From my years working as a political reporter, I can assure you that everything we humans touch eventually turns political as long as someone somewhere has something at stake. When the stakes rise to the level of life and death, the politics are ratcheted up even higher.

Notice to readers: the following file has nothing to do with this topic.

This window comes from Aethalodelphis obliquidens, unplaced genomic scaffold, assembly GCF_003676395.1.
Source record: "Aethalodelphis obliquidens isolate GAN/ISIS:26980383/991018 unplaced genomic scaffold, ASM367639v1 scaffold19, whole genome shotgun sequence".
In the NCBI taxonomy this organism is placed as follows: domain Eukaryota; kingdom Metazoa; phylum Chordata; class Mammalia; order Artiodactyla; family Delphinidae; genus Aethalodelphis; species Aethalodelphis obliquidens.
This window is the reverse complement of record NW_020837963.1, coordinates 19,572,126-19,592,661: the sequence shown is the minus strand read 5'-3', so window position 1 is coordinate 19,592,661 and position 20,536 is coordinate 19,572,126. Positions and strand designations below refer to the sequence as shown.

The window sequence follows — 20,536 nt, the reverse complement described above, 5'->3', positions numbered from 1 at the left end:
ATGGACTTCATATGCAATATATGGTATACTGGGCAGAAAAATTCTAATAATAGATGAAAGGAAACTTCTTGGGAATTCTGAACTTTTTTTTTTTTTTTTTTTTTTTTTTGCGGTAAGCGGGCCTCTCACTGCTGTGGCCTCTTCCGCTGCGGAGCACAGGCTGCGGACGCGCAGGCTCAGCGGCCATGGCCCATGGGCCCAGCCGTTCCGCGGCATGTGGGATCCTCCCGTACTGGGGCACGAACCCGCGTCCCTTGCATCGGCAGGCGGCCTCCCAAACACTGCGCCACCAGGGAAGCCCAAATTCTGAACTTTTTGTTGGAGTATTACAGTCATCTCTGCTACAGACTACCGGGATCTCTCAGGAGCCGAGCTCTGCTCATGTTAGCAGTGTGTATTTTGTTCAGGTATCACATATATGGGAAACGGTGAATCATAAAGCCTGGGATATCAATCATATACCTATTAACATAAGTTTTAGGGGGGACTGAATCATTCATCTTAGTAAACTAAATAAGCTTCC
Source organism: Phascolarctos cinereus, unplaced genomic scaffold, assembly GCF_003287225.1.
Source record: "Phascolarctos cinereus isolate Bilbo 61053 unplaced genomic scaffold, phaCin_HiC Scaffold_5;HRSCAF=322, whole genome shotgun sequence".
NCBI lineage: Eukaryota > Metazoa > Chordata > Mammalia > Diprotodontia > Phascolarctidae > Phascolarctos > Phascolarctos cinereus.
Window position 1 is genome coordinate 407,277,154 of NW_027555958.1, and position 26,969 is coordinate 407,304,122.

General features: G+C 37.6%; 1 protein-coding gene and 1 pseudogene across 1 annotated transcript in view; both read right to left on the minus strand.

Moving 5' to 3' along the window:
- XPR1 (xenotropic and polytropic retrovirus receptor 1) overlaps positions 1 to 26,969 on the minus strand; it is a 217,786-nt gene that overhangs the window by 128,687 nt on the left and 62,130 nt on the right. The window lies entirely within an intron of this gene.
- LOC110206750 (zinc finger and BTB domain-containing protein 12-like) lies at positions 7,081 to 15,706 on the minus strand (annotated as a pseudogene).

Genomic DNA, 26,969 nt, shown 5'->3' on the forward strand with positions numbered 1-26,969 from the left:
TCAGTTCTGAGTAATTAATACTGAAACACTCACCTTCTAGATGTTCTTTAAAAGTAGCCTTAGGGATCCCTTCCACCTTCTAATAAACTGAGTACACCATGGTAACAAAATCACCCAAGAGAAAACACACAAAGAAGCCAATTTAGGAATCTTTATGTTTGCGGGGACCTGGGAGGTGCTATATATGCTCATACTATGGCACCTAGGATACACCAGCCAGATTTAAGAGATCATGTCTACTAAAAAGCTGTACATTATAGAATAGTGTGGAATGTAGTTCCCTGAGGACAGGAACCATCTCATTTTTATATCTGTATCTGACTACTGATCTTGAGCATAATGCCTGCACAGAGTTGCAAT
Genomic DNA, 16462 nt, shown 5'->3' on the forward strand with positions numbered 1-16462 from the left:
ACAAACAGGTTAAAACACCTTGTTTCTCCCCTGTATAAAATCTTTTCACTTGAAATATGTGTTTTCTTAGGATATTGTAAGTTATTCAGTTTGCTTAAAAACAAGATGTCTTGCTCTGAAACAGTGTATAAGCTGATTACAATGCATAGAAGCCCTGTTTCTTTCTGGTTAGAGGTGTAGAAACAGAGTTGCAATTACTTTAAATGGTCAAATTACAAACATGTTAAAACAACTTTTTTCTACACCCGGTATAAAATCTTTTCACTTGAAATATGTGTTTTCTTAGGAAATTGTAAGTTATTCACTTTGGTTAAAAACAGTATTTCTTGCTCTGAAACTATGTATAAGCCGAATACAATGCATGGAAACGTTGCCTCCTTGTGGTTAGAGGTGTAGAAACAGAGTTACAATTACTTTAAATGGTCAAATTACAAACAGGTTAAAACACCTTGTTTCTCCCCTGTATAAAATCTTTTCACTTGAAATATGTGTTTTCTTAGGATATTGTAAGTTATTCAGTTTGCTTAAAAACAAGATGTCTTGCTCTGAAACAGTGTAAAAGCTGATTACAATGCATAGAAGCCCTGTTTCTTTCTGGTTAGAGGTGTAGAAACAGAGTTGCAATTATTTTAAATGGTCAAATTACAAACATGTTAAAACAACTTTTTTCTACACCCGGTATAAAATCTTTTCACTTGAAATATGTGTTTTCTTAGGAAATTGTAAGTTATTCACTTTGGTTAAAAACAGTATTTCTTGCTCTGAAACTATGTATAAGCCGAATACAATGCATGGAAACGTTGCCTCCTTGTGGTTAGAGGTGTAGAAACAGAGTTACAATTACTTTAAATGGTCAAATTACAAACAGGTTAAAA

That explains why something as seemingly ho-hum as smoke detector technology can turn into a lightening rod issue if you’re hanging with a certain kind of crowd. It’s the same with code and standard adoption. These are complex and thorny public policy issues that most people spend almost zero time thinking about. I didn’t before I started working here. But they are critical to ensure public safety. To give more time and thought to these important issues, NFPA Journal debuted a new Safety Policy column in November, which will explore a range of perplexing and difficult policy questions that lawmakers across the country struggle with. Not coincidentally, the column’s debut coincided with the launch of the NFPA Fire and Life Safety Policy Institute, a think-tank of sorts that studies a range of safety and policy issues and provides guidance to government decision makers and safety advocates. Also not coincidentally, Meghan Housewright, the Institute’s executive director, is writing the Policy column. Who better to do the job? In her most recent column, “Safety Delayed,” Meghan writes about the sometimes frustrating realities of code adoption and why many local governments are severely lagging in updating these critical documents. Guess what? It’s political.